Accordingly, mainstream software providers – such as BlackRock (with its Aladdin platform), Charles River Development and SimCorp – charge annual licence fees in the millions of dollars. The unnamed SWF tech specialist said he has seen a quote for a yearly fee topping $5 million for an end-to-end system.

Some investors, meanwhile, look to source modules from different providers. Index and analytics firm MSCI, which does not offer an end-to-end platform, sometimes works on specific parts of an asset owner’s system and other times works with providers to provide an integrated solution., said Jack Lin, MSCI’s head of Asia Pacific.

“Sometimes the asset owner wants to manage the process itself and hold a tender for each individual part of the system,” he told AsianInvestor. “This is happening more these days.”

CULTURE SHIFTS

But the ideal for tech vendors is to tie asset owners and large fund houses into a core front-to-back-office portfolio management system

Once an asset owner has gone through the selection and implementation process, it is unlikely to switch provider. “Getting off a system is a major pain and a major cost, so nobody does it too quickly”, said Dean Chisholm, Asia Pacific head of operations at US fund house Invesco.

Dean Chisholm, Invesco

Implementation can be a lengthy process. There were 20 months between Thailand’s central bank announcing its selection of SimCorp Dimension and revealing it had gone live with the system in July last year.

Yet it is becoming increasingly important for institutional investors to have such a system in place, especially those looking to insource their portfolio management.

“If asset owners want to manage some money themselves, they’ve got to have something,” said Chisholm. “Most of them now want to manage money internally, at least the core portfolio; very few outsource everything. And … you’ve got to figure out how to bring the data together.”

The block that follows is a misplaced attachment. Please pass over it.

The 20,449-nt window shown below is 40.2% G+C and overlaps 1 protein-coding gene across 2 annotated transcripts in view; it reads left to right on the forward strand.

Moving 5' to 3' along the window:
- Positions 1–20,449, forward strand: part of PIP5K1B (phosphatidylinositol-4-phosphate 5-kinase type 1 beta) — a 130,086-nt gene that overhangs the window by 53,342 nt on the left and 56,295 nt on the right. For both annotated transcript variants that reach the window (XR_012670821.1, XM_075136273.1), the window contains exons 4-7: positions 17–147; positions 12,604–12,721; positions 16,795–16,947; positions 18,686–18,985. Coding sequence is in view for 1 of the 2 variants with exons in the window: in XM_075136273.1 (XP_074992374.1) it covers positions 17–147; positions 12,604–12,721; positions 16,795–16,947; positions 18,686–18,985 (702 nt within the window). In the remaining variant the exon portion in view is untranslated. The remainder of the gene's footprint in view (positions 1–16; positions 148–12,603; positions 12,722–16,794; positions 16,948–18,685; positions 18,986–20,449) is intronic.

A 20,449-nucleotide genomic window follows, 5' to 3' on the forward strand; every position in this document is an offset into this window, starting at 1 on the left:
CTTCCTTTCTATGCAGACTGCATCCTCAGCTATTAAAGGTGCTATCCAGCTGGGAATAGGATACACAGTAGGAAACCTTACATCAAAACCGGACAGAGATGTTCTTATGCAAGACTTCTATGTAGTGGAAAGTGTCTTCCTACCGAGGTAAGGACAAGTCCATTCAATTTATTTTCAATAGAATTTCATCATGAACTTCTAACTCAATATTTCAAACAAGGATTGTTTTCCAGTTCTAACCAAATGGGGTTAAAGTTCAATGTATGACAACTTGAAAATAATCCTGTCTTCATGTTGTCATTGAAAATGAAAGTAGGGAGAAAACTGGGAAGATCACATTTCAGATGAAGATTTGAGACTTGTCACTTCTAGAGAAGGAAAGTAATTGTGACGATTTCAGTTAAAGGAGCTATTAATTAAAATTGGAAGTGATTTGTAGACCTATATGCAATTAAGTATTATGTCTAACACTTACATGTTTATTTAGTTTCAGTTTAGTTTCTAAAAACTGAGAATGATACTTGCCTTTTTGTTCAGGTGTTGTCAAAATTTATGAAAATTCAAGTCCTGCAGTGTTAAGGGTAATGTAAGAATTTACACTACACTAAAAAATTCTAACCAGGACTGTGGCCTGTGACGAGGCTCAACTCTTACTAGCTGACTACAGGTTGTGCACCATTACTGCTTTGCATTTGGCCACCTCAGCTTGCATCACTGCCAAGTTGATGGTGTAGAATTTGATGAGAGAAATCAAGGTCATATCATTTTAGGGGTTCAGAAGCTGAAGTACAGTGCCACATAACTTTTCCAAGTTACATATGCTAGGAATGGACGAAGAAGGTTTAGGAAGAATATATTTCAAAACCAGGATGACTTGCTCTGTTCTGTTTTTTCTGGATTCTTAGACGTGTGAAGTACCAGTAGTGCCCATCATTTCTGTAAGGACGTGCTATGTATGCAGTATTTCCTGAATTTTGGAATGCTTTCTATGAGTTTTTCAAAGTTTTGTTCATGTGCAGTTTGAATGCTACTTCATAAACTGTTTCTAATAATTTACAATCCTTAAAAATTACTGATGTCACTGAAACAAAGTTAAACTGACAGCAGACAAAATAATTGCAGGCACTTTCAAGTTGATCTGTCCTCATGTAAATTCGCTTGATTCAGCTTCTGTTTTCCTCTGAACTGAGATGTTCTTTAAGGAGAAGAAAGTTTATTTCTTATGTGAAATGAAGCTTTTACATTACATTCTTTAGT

In a decade’s time, it is possible that asset owners will be able to do more of this themselves. “It’s cheaper to build a tool today than it was five years ago, and I think it will be even cheaper in five years’ time,” said the SWF tech specialist. “I think more and more asset managers and asset owners will take the leap into building their own tools.”

But for now, even the biggest asset owners lack vast tech teams and will have to rely on third-party systems, said Mark Wightman, Asia-Pacific wealth and asset management advisory leader at consultancy EY.

For the time being major software providers will prioritise offering ‘open ecosystems’, which are likely to be cloud-based and can seamlessly connect with rival versions.

“The successful partners will be those who can open up platforms and architecture,” said Oliver Johnson, SimCorp’s managing director for Asia.

This trend has led BlackRock to develop Aladdin Studio, a suite of tools that let users customise the platform. Akiyoshi Takeuchi, Asia Pacific head of BlackRock Solutions, said the initiative had 3,000 ‘citizen developers’ using it and had been rolling out it to its external user community.

Tomorrow’s top asset owners will have access to flexible software systems that can support their increasingly complex portfolios. Aspiring investors had best buy in sooner rather than later – or get left behind.

This article has been adapted from a longer feature in the latest, 20th anniversary issue of AsianInvestor, which came out this month. Look out for further articles and analysis to come shortly on the subject of institutional investors' use of tech and data.